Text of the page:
FIG. 1 illustrates an image-forming apparatus in which a linear scale is provided on a paper-carrying belt. The illustrated image-forming apparatus 1 is set to be a mechanism such that a motor 3 driving via a decelerating mechanism a drive roller 4 installed causes a paper-carrying belt 2 provided between the drive roller 4 and a follower roller 5 to be rotated and paper (not illustrated) to be carried. In this carrying process, printing (image forming) is performed on the paper by use of an inkjet (IJ) carriage 6.

A linear scale 7 is provided on the inner side of the paper-carrying belt 2 over one round of the belt for measuring the belt position. Moreover, one sensor 8 for reading this linear scale 7 is provided at a position opposite the linear scale 7.

This sensor 8 is connected to a detection apparatus 102 in which the number of sinusoidal peaks (the number of pulses) generated in correspondence with the movement of the paper-carrying belt 2 is counted based on the sensor output sent from the sensor 8. The count value in correspondence with the movement of the paper-carrying belt 2 is sent to a control apparatus 103 which controls, based on the count value, a drive apparatus 104 for driving and controlling the motor 3. Hereby, the moving speed of the paper-carrying belt 2 is controlled by a predetermined speed, thus making it possible to form a high-quality image.

However, circumferentially affixing a scale onto the paper-carrying belt 2 inevitably results in the scale crossing a seam portion. Thus, at the seam portion, the scale interval (the phase) of the linear scale 27 is caused to be discontinuous and also the sensor output from the sensor 8 is caused to be a discontinuous signal.

In other words, even when the paper-carrying belt 2 is moving at a constant speed, the sensor output from the sensor 8 is caused to be discontinuous, resulting in not being able to obtain correct position information. The stopping of the flow of information necessary for position control in the seam portion results in a problem of not being able to form highly-accurate images on paper.

SUMMARY OF THE INVENTION

An image-forming apparatus is described. In one embodiment, the image-forming apparatus comprises a paper-carrying belt to carry paper, a drive unit to drive the paper-carrying belt, a scale provided on the paper-carrying belt that indicates position information and that includes a scale seam, a position-detection unit to read the position information from the scale, and a control unit to generate position information from an output of the position-detection unit and control the drive unit based on the position information in order to to drive and control the paper-carrying belt, wherein the position detection unit comprises a first sensor and a second sensor for reading the position information from the scale unit, and the first sensor and the second sensor separated by a distance which is more than or equal to a gap width of the scale seam, and wherein the control unit is operable to use as position information what is combined after putting weightings on a first sensor output which is output from the first sensor and a second sensor output which is output from the second sensor.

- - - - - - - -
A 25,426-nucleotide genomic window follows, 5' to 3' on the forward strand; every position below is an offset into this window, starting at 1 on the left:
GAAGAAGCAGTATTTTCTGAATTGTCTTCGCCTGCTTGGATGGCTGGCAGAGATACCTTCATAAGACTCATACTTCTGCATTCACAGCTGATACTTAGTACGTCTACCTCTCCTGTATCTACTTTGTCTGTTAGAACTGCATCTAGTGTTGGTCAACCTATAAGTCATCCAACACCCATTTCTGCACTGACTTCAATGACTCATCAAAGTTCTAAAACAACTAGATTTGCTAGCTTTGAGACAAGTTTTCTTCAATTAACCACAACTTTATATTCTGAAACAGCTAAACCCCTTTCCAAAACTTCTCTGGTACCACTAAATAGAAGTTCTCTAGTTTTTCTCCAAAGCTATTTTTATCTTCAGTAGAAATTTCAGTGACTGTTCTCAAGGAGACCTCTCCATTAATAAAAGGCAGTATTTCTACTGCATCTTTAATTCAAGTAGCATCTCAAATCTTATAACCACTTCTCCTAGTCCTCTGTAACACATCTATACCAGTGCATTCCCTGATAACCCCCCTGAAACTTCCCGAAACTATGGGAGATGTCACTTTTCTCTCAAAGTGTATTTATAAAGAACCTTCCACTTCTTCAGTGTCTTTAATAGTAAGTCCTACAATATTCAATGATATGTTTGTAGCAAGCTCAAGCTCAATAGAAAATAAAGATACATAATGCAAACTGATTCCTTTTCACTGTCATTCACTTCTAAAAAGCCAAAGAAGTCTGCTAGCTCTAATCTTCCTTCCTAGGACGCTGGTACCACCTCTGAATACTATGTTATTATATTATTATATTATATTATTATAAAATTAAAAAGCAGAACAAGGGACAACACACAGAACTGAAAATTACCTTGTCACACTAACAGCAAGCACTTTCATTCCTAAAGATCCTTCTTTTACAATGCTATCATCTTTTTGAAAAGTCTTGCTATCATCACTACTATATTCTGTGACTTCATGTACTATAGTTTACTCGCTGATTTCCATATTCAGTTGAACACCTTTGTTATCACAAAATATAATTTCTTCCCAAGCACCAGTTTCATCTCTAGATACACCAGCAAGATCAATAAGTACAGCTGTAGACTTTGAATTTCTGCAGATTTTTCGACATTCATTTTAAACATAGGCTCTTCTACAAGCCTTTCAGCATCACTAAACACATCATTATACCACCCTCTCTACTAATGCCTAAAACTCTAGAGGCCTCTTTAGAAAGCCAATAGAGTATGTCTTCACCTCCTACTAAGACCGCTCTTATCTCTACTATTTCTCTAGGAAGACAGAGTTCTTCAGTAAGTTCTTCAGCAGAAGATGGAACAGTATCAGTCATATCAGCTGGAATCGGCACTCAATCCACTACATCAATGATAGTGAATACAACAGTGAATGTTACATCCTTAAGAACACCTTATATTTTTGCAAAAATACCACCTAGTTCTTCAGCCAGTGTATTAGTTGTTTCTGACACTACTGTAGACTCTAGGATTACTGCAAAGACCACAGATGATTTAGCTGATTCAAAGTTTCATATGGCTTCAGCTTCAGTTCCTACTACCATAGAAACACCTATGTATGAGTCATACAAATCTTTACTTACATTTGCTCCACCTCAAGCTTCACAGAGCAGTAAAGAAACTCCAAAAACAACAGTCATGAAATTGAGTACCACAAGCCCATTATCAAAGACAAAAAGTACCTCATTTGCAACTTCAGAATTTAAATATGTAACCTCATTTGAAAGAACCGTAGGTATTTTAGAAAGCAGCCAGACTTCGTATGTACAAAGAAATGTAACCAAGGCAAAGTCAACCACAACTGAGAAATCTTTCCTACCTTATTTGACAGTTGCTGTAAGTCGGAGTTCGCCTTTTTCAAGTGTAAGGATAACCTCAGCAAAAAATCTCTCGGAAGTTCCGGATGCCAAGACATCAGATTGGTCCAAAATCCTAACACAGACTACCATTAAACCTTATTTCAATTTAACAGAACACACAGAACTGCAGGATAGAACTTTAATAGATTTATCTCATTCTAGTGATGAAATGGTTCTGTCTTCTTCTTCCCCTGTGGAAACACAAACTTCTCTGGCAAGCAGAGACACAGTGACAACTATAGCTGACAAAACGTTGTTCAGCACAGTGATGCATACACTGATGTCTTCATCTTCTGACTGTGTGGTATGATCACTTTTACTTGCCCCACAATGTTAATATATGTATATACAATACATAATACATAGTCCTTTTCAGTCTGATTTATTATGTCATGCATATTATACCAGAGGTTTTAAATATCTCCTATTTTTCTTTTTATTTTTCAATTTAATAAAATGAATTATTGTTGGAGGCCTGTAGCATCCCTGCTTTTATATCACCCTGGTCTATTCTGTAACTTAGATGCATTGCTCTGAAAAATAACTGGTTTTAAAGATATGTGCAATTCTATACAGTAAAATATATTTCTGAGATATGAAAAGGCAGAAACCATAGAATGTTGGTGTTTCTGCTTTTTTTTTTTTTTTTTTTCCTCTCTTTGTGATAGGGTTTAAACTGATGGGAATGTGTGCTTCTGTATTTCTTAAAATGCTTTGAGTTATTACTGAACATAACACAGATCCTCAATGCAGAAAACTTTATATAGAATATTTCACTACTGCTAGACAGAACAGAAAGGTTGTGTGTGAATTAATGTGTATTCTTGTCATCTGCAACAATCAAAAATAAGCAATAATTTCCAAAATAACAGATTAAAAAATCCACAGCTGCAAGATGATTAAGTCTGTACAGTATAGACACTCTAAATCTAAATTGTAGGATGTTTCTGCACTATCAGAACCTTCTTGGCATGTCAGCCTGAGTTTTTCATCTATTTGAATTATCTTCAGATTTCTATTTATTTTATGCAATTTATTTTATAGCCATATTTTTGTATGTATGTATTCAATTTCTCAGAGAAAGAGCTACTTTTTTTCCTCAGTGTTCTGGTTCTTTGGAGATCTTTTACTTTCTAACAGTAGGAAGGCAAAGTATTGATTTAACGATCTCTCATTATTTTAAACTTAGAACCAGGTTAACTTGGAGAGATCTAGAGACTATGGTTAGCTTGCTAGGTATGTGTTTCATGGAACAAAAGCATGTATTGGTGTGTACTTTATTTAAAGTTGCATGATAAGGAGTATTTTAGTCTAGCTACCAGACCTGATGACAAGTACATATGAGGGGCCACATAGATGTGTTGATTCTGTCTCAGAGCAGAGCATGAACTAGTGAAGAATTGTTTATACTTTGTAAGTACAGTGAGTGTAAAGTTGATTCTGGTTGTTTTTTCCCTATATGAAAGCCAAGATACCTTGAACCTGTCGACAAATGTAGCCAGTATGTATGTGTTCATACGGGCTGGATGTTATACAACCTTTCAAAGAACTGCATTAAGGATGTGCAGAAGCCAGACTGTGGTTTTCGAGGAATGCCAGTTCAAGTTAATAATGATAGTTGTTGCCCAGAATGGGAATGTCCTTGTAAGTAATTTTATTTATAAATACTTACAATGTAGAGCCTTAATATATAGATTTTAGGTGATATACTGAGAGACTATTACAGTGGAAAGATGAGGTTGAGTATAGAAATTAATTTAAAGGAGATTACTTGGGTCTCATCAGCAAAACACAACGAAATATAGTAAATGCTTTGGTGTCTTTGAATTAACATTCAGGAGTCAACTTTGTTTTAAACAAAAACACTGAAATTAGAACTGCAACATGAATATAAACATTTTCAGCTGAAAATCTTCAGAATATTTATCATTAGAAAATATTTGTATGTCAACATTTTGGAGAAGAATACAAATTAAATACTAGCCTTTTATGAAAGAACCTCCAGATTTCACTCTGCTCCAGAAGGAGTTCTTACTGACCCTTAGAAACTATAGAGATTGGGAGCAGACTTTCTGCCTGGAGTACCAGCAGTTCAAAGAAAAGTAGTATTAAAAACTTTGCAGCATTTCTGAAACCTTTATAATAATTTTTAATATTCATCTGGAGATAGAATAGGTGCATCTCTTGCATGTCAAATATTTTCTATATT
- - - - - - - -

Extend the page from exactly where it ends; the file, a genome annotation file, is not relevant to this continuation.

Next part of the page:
BRIEF DESCRIPTION OF THE DRAWINGS

Other features of the present invention will become more apparent from the following detailed description when read in conjunction with the accompanying drawings, in which:

FIG. 1 is a block diagram illustrating one example of an image-forming apparatus;

FIG. 2 is a block diagram of one embodiment of an image-forming apparatus;

FIG. 3A is a diagram illustrating on an enlarged scale a linear scale and sensors at a scale seam;

FIG. 3B is a diagram illustrating the phase of the linear scale at the scale seam;

FIG. 4 is a first diagram for describing the process of switching the sensor output from a second sensor to a first sensor;

FIG. 5 is a second diagram for describing the process of switching the sensor output from the second sensor to the first sensor;

FIG. 6 is a third diagram for describing the process of switching the sensor output from the second sensor to the first sensor;

FIG. 7A is a diagram illustrating on an enlarged scale a linear scale and sensors at a continuous portion of the linear scale;

FIG. 7B is a diagram illustrating the phase of the linear scale at the continuous portion of the scale;

FIG. 8A is a portion of a first diagram for describing the process of switching the sensor output from a first sensor to a second sensor;

FIG. 8B is another portion of the first diagram for describing the process of switching the sensor output from the first sensor to the second sensor;

FIG. 9 is a second diagram for describing the process of switching the sensor output from the first sensor to the second sensor;

FIG. 10 is a third diagram for describing the process of switching the sensor output from the first sensor to the second sensor;

FIG. 11 is a block diagram of a detection apparatus (a signal-processing unit);

FIG. 12 is a block diagram for describing a specific method of changing the weightings on first and second sensor outputs in order to switch the sensor output from the first sensor to the second sensor;

FIG. 13A is one diagram illustrating a change in the weightings on the first and second sensor outputs; and